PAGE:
Key Singapore waste statistics 2012
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% Composition of waste disposed / recycled (2012)
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Waste incineration however still forms the backbone of Singapore’s solid waste disposal strategy. Given that incineration reduces waste volume by up to 90%, 91% of disposed waste in Singapore is incinerated and the ash generated is disposed at the Semakau Landfill together with the 9% of waste that cannot be incinerated. The WTE incineration plants produce 2- 3% of Singapore’s power needs and studies are also in place to consider using the ash generated in waste incineration as road construction material – an application that is already in use in jurisdictions like Germany and the Netherlands.
Waste project structures
When the Keppel Seghers WTE Plant achieved financial close in 2005, it was touted as Singapore’s first genuine DBFO / Public Private Partnership (“PPP”) project to close with international bank financing.
It removed any lingering doubt as to whether international financiers were willing to bank a project in Singapore at a sub-sovereign level (i.e. with NEA as the offtaker) without additional financial support (e.g. from central government). This project remains the only greenfield project financing in the waste sector in Singapore at least until the proposed redevelopment of the Tuas incineration plant later in 2013.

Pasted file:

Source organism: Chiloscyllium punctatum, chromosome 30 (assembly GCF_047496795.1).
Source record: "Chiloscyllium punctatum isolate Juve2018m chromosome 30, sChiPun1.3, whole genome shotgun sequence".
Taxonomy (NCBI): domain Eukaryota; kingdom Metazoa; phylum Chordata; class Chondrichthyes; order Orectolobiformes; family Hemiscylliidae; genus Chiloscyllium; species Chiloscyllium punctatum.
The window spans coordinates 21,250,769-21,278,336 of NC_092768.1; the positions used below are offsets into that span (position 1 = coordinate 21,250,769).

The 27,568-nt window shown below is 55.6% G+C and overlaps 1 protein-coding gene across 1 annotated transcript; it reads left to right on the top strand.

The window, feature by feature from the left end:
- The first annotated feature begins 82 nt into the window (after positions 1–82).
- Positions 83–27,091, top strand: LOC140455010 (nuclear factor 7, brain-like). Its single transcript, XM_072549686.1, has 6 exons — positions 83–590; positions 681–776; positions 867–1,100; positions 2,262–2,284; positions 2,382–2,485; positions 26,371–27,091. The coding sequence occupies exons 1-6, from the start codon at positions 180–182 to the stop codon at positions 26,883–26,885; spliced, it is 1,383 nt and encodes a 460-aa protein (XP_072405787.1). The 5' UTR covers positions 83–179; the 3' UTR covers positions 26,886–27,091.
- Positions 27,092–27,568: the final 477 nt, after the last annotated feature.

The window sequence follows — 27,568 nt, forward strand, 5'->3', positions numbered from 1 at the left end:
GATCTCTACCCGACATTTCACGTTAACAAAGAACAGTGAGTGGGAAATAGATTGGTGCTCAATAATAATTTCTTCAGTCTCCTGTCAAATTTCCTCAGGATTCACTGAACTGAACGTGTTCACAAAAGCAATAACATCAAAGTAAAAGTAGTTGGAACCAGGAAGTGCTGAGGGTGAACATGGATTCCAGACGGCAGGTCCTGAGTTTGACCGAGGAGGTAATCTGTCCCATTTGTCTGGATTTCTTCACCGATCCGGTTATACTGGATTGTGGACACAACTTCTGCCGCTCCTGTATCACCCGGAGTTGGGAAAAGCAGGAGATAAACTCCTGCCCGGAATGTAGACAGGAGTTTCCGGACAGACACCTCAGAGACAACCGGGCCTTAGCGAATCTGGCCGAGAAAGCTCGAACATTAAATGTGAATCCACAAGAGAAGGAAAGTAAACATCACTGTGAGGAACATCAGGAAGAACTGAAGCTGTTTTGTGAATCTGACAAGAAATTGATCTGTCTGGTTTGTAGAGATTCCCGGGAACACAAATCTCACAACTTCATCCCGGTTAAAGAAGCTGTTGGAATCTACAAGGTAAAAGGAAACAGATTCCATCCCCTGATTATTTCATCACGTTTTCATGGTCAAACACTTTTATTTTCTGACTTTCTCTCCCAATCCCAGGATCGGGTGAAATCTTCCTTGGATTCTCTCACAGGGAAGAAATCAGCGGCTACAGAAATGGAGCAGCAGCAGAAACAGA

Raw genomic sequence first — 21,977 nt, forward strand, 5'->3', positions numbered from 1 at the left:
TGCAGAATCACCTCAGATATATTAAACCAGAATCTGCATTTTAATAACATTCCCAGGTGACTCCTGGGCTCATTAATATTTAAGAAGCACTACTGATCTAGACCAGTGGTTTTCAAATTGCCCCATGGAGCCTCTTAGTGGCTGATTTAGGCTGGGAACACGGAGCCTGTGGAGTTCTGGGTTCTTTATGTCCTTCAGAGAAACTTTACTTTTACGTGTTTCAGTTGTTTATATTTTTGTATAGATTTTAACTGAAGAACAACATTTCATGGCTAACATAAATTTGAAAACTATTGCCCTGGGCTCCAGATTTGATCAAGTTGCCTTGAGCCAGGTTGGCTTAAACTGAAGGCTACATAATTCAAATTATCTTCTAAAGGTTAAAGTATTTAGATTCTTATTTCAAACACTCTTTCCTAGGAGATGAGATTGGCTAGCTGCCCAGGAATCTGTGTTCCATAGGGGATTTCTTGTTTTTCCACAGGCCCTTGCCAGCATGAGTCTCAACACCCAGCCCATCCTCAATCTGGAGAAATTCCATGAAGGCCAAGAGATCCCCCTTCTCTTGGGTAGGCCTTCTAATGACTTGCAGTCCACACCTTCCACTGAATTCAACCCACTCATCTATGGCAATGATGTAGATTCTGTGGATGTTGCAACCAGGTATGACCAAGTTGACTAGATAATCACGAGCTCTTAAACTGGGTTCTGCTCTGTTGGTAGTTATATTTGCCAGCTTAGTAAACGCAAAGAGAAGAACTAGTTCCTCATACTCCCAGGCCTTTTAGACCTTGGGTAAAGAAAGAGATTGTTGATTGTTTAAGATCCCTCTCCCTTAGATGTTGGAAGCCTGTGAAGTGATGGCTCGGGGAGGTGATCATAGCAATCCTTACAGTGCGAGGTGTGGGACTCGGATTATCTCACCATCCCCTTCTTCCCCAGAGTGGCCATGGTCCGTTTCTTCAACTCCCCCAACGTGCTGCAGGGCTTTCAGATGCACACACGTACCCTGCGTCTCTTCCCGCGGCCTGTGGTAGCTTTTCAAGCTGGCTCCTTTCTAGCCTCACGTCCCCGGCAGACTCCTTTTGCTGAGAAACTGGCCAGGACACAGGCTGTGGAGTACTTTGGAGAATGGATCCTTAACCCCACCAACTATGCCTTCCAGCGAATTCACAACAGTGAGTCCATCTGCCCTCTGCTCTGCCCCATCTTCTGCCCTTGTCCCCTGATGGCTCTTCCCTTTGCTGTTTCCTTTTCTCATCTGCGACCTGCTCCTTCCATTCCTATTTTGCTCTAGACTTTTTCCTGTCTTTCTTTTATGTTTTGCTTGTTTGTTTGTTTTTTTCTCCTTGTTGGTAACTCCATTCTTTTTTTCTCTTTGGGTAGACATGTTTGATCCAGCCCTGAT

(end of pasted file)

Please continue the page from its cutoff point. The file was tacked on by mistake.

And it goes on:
The ISA for both the Keppel Seghers project and the subsequent brownfield divestment of the Senoko waste incinerator followed similar structures and they in turn deviated little from the structures adopted by the PUB for their DBFO capital works projects. The diagram and table on the following page present an indicative illustration of the contractual and payment structures in a typical DBFO Singapore waste incineration project.
As with the PUB projects, the structures are take-orpay / availability based arrangements removing offtake risk from the private sector. Even though the NEA (as a statutory corporation) does not share the same strong balance sheet as the PUB, investors and financiers seem to have found comfort in equating NEA risk with overall Singapore country risk. Revenue from power sales into the merchant power market in Singapore are passed back through to the NEA.
Keppel Seghers WTE Plant
We had advised the lenders on the project financing of this project which achieved a few “firsts” − the first of Singapore’s incinerators to be privately owned and operated; the first project financing of a Singapore utility asset awarded under the PPP model; and involved the longest tenor (to date) for a Singapore project financing (23 years). The 23 year tenor of this loan significantly exceeded anything previously done in the Singapore market.
Typical contract structure for DBFO waste projects
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Typical payment flows for incineration services payments